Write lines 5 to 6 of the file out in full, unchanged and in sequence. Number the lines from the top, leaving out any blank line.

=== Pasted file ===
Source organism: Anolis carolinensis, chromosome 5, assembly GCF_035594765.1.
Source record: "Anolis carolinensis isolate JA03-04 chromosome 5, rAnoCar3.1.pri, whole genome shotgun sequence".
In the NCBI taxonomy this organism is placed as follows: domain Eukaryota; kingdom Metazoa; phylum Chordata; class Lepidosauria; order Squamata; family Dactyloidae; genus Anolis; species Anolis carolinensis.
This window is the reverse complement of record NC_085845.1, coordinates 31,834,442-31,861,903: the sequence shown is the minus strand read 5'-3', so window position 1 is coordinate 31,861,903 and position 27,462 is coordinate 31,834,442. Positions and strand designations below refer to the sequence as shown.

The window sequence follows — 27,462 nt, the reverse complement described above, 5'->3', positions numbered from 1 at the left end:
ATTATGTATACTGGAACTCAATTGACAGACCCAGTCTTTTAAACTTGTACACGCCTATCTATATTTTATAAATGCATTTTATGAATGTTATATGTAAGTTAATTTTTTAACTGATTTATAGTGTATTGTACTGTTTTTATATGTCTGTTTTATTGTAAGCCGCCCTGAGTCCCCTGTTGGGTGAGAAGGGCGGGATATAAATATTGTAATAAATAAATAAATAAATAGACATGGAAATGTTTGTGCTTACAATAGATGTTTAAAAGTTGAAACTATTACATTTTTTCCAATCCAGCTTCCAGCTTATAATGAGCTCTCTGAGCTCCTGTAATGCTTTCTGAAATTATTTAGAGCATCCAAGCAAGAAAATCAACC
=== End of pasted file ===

The window sequence follows — 27,462 nt, the reverse complement described above, 5'->3', positions numbered from 1 at the left end:
ATTATGTATACTGGAACTCAATTGACAGACCCAGTCTTTTAAACTTGTACACGCCTATCTATATTTTATAAATGCATTTTATGAATGTTATATGTAAGTTAATTTTTTAACTGATTTATAGTGTATTGTACTGTTTTTATATGTCTGTTTTATTGTAAGCCGCCCTGAGTCCCCTGTTGGGTGAGAAGGGCGGGATATAAATATTGTAATAAATAAATAAATAAATAGACATGGAAATGTTTGTGCTTACAATAGATGTTTAAAAGTTGAAACTATTACATTTTTTCCAATCCAGCTTCCAGCTTATAATGAGCTCTCTGAGCTCCTGTAATGCTTTCTGAAATTATTTAGAGCATCCAAGCAAGAAAATCAACC